So how do we help corporations change? One way to do so is through working within those companies, such as becoming a shareholder and attending the annual meetings where you can advocate for change. Another way is through government legislation is important. A third is through technological development.

As an example of the third approach, though the current U.S. administration has done all it can to shore up the dying coal industry, some are saying the pandemic actually might be the end of the U.S. coal industry because renewable energy was so reliable during the pandemic and so much more affordable.

So there’s different ways to approach it. You could approach it through working from the inside. You can look at the long-term financial plan. You can have sensible government policy, like putting a price on carbon. And you can emphasize the importance of investing in the future rather than the past. 

There are companies doing nothing or sometimes even worse than nothing. We cannot celebrate corporations who say that they care, but who show that they don’t.

What does the future of the energy look like compared to the past?

We still need energy, today more than ever. But the energy of the future is going to look very different than the energy we’ve been using for the past few centuries.

2014 was the first year when new installations of renewable energy surpassed installations of new fossil fuels. Today, over 70 percent of new electricity being installed around the world is already clean energy. Even in the United States, the fastest growing jobs are in wind and solar energy and there’s more jobs in solar energy than there is in fossil fuels already.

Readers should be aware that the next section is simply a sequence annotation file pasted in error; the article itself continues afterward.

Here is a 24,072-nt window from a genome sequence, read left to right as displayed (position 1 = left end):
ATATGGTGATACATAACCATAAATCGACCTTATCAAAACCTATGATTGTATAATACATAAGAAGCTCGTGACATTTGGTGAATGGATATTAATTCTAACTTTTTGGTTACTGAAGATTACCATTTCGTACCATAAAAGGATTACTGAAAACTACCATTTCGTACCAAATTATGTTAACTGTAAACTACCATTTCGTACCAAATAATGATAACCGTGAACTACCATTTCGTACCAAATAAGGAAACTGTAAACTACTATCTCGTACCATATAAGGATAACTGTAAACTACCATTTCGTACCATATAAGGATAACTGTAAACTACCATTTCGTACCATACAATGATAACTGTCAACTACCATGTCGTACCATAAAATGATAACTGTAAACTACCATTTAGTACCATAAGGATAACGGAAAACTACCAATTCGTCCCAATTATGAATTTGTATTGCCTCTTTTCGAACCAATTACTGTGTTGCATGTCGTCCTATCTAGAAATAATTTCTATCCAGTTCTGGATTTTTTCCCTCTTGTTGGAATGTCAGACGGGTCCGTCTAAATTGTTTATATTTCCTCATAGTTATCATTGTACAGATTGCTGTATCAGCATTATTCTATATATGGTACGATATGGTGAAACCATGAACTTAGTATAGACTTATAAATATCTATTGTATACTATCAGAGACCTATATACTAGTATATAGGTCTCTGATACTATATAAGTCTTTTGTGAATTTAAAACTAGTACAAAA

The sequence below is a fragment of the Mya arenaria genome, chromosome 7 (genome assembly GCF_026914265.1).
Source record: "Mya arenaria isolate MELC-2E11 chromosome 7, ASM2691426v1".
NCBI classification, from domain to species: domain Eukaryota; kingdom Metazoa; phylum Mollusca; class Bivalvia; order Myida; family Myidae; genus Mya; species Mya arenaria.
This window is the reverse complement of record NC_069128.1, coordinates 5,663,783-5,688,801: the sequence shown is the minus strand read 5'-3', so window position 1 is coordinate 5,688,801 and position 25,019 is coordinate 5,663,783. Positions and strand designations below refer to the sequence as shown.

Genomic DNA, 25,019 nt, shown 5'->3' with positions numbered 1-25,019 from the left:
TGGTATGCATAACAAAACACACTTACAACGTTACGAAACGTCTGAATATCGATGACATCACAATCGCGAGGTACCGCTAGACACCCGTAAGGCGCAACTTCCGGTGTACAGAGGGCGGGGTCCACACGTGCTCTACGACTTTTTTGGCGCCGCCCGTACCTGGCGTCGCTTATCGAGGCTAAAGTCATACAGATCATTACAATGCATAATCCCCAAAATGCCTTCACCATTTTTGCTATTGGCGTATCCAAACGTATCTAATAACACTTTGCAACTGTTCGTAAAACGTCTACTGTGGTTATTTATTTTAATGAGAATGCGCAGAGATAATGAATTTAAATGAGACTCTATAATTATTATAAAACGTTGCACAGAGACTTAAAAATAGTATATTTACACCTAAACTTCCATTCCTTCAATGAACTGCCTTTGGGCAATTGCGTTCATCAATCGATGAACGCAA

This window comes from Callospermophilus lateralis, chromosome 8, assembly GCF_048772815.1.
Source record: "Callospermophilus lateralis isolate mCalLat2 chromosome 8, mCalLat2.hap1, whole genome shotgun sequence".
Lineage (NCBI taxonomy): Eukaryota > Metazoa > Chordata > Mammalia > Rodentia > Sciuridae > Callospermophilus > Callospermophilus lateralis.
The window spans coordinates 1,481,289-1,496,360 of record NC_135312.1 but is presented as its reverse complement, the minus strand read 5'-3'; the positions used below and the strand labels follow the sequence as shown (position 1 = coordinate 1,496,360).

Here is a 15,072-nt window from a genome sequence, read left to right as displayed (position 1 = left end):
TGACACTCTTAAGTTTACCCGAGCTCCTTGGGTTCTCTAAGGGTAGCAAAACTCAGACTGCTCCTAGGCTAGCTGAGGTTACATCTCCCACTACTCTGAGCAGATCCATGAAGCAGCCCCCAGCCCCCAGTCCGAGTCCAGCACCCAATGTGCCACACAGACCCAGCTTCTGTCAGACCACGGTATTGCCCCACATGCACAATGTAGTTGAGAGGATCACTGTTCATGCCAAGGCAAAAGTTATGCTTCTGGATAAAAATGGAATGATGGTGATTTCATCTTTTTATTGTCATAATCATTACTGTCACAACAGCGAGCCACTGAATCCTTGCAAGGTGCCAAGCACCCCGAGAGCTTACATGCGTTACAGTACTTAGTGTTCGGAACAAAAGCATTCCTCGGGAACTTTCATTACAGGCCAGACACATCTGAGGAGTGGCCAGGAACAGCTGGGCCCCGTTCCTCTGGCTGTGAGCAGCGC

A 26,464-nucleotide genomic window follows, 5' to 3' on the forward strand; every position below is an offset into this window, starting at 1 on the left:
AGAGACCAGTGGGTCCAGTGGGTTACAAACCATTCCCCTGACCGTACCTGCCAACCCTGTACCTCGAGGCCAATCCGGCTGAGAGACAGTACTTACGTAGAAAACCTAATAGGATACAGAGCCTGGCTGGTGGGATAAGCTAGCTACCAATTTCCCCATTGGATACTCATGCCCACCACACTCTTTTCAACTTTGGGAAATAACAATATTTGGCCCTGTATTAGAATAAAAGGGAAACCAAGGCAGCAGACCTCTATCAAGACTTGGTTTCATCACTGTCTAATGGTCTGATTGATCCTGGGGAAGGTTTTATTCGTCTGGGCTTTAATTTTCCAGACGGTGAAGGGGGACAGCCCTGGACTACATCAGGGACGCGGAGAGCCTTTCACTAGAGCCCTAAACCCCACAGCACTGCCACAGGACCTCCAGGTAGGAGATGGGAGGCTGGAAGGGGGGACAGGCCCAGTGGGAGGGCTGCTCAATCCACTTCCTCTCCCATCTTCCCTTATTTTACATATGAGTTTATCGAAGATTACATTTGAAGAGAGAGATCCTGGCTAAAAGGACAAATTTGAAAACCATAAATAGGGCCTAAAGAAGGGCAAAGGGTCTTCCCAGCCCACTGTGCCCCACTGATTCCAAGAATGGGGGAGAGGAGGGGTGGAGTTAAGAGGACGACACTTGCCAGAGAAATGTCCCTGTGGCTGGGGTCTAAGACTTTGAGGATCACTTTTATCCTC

Today, investing in fossil fuels is like investing in horses and buggies back in 1920, when Henry Ford and Mercedes-Benz were already producing automobiles. It just makes no sense to be investing in the technology of the past. So why are we continuing to do so? It’s primarily because using fossil fuels benefits some of the richest companies in the world and they want to keep us using it as long as possible.

The fastest growing jobs are in wind and solar energy.

In my debates about how will the world look like in the future, some argue that the world energy consumption will inevitably increase. And I think that thought is dangerous since they are taking off the table one relevant contributor to solving climate change even before starting to propose solutions. Do you agree with that?

Yes, they absolutely are. In rich countries, we waste so much energy. If the United States just implemented currently available efficiency strategies today, for example, it would cut their carbon emissions in half. The cheapest energy is the energy that we never use.